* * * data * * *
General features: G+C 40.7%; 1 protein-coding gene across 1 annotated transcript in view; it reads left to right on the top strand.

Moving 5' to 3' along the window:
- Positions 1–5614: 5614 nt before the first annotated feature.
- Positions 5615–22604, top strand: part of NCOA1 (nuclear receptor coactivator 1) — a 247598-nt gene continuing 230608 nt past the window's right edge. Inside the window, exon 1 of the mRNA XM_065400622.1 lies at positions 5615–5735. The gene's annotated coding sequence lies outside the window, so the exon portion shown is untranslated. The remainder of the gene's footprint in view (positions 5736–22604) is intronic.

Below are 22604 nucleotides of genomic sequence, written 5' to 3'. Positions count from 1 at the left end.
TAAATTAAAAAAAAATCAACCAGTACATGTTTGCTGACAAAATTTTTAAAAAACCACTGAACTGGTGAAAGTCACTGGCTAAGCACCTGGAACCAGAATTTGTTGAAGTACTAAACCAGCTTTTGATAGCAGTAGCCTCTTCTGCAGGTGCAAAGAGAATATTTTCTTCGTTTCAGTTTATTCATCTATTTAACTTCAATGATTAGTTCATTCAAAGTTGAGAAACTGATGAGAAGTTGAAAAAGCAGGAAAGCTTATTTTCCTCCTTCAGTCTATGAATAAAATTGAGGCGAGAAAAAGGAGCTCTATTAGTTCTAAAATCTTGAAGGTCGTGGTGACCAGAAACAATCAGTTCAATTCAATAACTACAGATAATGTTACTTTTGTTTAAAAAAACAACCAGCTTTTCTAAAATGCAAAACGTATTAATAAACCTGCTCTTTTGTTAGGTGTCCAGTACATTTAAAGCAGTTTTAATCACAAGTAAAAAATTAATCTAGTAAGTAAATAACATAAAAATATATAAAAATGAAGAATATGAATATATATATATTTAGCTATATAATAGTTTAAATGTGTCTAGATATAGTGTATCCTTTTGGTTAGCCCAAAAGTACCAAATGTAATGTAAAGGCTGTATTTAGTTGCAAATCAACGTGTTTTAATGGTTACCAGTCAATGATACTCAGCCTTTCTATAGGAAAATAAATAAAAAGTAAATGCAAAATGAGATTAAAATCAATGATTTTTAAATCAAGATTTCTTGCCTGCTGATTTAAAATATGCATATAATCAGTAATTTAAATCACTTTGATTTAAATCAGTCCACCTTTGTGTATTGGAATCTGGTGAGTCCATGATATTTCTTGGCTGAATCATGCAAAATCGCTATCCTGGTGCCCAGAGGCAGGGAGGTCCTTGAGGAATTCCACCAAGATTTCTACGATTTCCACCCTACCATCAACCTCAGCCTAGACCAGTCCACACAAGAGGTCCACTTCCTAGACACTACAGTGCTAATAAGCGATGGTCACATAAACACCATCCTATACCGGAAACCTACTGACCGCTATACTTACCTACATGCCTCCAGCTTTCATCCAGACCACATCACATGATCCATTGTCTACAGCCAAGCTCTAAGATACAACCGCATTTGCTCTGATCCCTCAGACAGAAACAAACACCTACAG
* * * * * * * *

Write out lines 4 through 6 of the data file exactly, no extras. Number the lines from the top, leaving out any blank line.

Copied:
- Positions 5615–22604, top strand: part of NCOA1 (nuclear receptor coactivator 1) — a 247598-nt gene continuing 230608 nt past the window's right edge. Inside the window, exon 1 of the mRNA XM_065400622.1 lies at positions 5615–5735. The gene's annotated coding sequence lies outside the window, so the exon portion shown is untranslated. The remainder of the gene's footprint in view (positions 5736–22604) is intronic.

Below are 22604 nucleotides of genomic sequence, written 5' to 3'. Positions count from 1 at the left end.
TAAATTAAAAAAAAATCAACCAGTACATGTTTGCTGACAAAATTTTTAAAAAACCACTGAACTGGTGAAAGTCACTGGCTAAGCACCTGGAACCAGAATTTGTTGAAGTACTAAACCAGCTTTTGATAGCAGTAGCCTCTTCTGCAGGTGCAAAGAGAATATTTTCTTCGTTTCAGTTTATTCATCTATTTAACTTCAATGATTAGTTCATTCAAAGTTGAGAAACTGATGAGAAGTTGAAAAAGCAGGAAAGCTTATTTTCCTCCTTCAGTCTATGAATAAAATTGAGGCGAGAAAAAGGAGCTCTATTAGTTCTAAAATCTTGAAGGTCGTGGTGACCAGAAACAATCAGTTCAATTCAATAACTACAGATAATGTTACTTTTGTTTAAAAAAACAACCAGCTTTTCTAAAATGCAAAACGTATTAATAAACCTGCTCTTTTGTTAGGTGTCCAGTACATTTAAAGCAGTTTTAATCACAAGTAAAAAATTAATCTAGTAAGTAAATAACATAAAAATATATAAAAATGAAGAATATGAATATATATATATTTAGCTATATAATAGTTTAAATGTGTCTAGATATAGTGTATCCTTTTGGTTAGCCCAAAAGTACCAAATGTAATGTAAAGGCTGTATTTAGTTGCAAATCAACGTGTTTTAATGGTTACCAGTCAATGATACTCAGCCTTTCTATAGGAAAATAAATAAAAAGTAAATGCAAAATGAGATTAAAATCAATGATTTTTAAATCAAGATTTCTTGCCTGCTGATTTAAAATATGCATATAATCAGTAATTTAAATCACTTTGATTTAAATCAGTCCACCTTTGTGTATTGGAATCTGGTGAGTCCATGATATTTCTTGGCTGAATCATGCAAAATCGCTATCCTGGTGCCCAGAGGCAGGGAGGTCCTTGAGGAATTCCACCAAGATTTCTACGATTTCCACCCTACCATCAACCTCAGCCTAGACCAGTCCACACAAGAGGTCCACTTCCTAGACACTACAGTGCTAATAAGCGATGGTCACATAAACACCATCCTATACCGGAAACCTACTGACCGCTATACTTACCTACATGCCTCCAGCTTTCATCCAGACCACATCACATGATCCATTGTCTACAGCCAAGCTCTAAGATACAACCGCATTTGCTCTGATCCCTCAGACAGAAACAAACACCTACAG